Typically for a depressed cyclical stock coming off a bottom Komatsu trades at a horrendous 55 times trailing 12-month earnings but at just 12 times projected earnings for the 2012 fiscal year.

If the turnaround the Komatsu is forecasting actually materializes, this is one cheap stock. I’m adding it to Jim’s Watch List today.

The stock is down about 6% from the beginning of the year.

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  • ripper on 31 August 2010

    I’ve been looking for a good buy on deere and cat.
    Thanks for the article Jim!

  • catengineer on 31 August 2010

    Cat is also opening a big plant in N.C. and has a huge presence in virtually every emerging market. Can’t go wrong with them…but it and hold it forever…when it drops, buy more.

  • java12jack on 31 August 2010


    If you were looking at stocks which sectors do you think have been ignored/under invested by most investors? I remember buying CHK at $6 earlier in the decade because no one was interested in oil or gas stocks.

  • EdMcGon on 1 September 2010

    I like the tech sector now, basically because of the temporary slowdown in the earnings projections. They have been hit hard with lowered 3rd quarter forecasts, which completely ignores the longer term growth potential in the sector.

  • java12jack on 1 September 2010


    In the tech sector what are your thoughts on ADSK? No debt, pretty good economic moat, only thing is they have been hurt by housing sector, contrarian play?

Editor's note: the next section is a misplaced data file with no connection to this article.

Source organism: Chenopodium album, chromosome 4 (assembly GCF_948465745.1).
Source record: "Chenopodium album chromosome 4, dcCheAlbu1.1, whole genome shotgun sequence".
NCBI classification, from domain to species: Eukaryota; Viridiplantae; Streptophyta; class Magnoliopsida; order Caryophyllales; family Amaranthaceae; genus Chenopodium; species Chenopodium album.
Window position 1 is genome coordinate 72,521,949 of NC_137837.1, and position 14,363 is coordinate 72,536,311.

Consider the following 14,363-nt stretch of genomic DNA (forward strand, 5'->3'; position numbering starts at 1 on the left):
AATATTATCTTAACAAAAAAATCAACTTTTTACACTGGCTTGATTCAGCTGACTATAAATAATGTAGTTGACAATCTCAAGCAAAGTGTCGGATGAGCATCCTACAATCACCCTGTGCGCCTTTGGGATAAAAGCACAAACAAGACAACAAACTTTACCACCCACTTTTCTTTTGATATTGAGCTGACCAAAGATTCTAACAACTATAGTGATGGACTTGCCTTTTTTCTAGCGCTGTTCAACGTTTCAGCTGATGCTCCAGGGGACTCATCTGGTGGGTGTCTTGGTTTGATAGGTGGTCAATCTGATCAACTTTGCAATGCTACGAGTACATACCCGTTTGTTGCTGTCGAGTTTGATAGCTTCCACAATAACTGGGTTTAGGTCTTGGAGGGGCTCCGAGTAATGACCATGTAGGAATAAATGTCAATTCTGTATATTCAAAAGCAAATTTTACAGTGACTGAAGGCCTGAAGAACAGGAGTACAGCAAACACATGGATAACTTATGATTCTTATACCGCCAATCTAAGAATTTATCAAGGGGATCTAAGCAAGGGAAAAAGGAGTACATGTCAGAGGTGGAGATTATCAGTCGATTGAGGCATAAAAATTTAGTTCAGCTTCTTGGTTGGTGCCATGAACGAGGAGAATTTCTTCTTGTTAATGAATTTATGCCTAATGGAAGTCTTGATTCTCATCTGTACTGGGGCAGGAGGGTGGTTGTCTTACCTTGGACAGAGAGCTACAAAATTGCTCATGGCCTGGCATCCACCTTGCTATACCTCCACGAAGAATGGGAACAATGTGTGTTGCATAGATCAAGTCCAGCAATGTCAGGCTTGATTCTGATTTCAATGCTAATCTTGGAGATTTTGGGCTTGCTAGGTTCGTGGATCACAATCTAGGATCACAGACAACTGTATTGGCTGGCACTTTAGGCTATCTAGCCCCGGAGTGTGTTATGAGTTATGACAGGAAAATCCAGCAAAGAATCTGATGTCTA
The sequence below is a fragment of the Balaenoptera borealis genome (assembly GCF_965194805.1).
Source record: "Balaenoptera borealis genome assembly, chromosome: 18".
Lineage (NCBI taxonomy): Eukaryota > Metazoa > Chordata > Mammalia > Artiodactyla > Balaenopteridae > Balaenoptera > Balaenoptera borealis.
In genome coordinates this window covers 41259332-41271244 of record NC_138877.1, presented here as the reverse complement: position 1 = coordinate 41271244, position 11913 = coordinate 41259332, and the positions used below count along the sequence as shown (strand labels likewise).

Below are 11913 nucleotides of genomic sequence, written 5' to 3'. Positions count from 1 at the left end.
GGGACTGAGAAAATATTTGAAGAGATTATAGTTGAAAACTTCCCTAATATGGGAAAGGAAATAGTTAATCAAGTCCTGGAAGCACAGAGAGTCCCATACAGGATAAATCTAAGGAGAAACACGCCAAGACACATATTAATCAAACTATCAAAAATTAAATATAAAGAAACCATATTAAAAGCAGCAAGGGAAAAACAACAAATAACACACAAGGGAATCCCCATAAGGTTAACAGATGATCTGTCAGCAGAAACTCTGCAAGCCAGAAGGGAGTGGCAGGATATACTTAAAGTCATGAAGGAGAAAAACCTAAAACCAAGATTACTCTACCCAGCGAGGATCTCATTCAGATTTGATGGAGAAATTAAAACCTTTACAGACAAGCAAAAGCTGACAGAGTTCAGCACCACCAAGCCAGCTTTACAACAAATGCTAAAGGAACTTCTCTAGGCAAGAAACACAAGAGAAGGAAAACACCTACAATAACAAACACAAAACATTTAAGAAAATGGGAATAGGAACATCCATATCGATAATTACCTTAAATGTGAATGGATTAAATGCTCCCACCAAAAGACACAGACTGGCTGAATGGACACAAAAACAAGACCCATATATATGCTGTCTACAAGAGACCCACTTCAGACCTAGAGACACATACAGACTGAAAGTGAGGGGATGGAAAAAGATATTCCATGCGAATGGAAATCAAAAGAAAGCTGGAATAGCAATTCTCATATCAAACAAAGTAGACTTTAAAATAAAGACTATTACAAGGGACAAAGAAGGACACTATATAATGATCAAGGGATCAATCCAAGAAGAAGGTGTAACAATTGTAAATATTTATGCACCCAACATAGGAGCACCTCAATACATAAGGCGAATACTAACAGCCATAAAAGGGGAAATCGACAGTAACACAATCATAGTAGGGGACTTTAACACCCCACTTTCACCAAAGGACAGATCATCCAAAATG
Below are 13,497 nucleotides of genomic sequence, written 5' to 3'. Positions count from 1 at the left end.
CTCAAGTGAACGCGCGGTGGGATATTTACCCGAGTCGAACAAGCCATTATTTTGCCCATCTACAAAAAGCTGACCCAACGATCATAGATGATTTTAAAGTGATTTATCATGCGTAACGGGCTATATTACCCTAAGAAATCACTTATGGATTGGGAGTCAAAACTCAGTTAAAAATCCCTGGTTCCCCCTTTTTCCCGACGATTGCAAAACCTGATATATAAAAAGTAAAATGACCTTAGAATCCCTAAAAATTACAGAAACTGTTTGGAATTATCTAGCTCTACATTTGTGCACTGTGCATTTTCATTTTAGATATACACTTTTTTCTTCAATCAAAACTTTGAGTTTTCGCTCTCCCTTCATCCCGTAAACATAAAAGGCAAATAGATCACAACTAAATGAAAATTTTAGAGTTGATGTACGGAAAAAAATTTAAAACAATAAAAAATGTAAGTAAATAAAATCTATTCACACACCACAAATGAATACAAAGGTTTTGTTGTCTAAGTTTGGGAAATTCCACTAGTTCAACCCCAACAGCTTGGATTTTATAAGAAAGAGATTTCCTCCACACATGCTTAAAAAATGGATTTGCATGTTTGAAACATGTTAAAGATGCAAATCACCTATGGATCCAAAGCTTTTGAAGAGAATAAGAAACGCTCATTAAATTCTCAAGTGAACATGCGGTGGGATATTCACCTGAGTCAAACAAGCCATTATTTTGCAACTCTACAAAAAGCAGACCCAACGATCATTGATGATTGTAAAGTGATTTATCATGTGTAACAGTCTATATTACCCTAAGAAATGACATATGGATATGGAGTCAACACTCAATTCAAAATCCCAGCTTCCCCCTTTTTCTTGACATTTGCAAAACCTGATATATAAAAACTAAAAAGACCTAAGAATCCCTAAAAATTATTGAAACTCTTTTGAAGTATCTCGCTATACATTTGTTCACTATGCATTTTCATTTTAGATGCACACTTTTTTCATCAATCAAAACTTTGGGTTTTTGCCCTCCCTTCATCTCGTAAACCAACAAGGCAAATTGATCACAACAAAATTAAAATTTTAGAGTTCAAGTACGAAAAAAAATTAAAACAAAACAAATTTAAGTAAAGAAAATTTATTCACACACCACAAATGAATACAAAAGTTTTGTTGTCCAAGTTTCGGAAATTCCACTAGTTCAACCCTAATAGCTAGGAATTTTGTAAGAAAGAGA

• jamba on 1 September 2010

    Hi Ed,

    I am looking to add an industrial stock to my portfolio. One that has international/emerging market exposure and a dividend. What are your top picks?

  • EdMcGon on 1 September 2010

    ADSK seems like a good company, but a little overpriced (P/E of 36 and a PEG of 2.4).

  • EdMcGon on 1 September 2010

    You don’t ask for much? The best one I see is Highway Holdings from Hong Kong with a 3.72% dividend yield, although they only pay it once a year, and you’re in luck because the ex-dividend date is 9/24.

    The financials are ok, although nothing special. But the best part is their stock symbol: HIHO. If you get the urge to whistle, I understand. :)

  • tazman on 1 September 2010

    Ed….How is it lucky that the ex dividend date is 9/24 since the stock will drop by the value of the dividend on that date. Surely you don’t think you can just buy stocks before the exdate, clip the dividend, and still be even on the stock absent a market rally that is not related to the dividend? If only life was so easy.

    Industrial stock that is undervalued right here in the USA paying just around 2.5%…. ITT. It is worth $55 and can be had for $44 even today. Be wary of Chinese stocks folks. Never forget that they are communists who will take your investment in a heartbeat if it suits them.

  • EdMcGon on 1 September 2010